What should I expect before a chlamydia test?

Ask your provider how you should prepare for a chlamydia test. Before the test, you may need to:

  • Avoid urinating for a couple of hours before you get the test.
  • Avoid douching or using creams in the vaginal area.
  • Stop taking certain medications, such as antibiotics.

What should I expect during a chlamydia test?

Your provider gives you a clean cup and asks you to urinate (pee) in it. Follow your provider’s instructions carefully when collecting a urine sample. You’ll need to collect the urine as soon as it starts to come out (first-catch sample).

Instead of a urine sample, your provider might collect a sample of secretions from your genitals or anus. They gather this sample by rubbing a cotton swab on the inside of your vagina, penis or anus. If your provider suspects that you have a chlamydia infection in your eye, they will collect a fluid sample from your eye.

If you’re using an at-home chlamydia test, you will collect the sample yourself. Be sure to follow the instructions on the test kit carefully.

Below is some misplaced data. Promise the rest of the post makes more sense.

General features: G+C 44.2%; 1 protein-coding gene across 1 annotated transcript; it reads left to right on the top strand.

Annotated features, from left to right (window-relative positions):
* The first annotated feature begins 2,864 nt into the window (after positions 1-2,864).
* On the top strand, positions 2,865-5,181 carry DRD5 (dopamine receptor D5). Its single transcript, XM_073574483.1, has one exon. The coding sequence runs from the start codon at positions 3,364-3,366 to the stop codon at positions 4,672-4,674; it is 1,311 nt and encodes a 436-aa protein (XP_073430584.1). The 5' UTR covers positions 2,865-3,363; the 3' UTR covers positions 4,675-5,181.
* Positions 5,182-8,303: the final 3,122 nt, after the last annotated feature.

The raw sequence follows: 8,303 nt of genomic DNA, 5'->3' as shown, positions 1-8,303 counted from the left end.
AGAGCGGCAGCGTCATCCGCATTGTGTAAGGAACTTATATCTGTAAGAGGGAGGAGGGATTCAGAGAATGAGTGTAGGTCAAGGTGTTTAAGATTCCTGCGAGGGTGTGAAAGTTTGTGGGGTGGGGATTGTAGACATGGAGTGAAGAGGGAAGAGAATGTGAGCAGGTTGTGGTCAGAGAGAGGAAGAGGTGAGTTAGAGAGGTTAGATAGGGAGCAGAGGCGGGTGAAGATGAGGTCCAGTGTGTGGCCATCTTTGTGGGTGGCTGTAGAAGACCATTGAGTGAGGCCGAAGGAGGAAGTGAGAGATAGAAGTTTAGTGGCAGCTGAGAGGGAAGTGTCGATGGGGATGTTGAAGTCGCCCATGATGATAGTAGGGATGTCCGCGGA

What should I expect after a chlamydia test?

After collecting a sample, your provider sends the sample to a lab. If you’re using an at-home kit, you will mail the sample to a lab. The lab will test the sample to check for bacterial DNA. Your provider will contact you when the results are ready and discuss the next steps.

While you’re waiting for results, it’s very important to avoid having sex. If you do have the infection and you have sex, you can spread it to others.

What are the benefits of a chlamydia test?

A chlamydia test is a reliable way to know if you have the infection, so you can get treatment. Getting treatment for chlamydia protects you from any complications. It also helps you protect your partners from getting the infection.

What are the risks of a chlamydia test?

There aren’t any risks involved with this test. Rarely, the results of the test may be inconclusive or unclear. You may need to give another sample.

Results and Follow-Up

When should I know the results of a chlamydia test?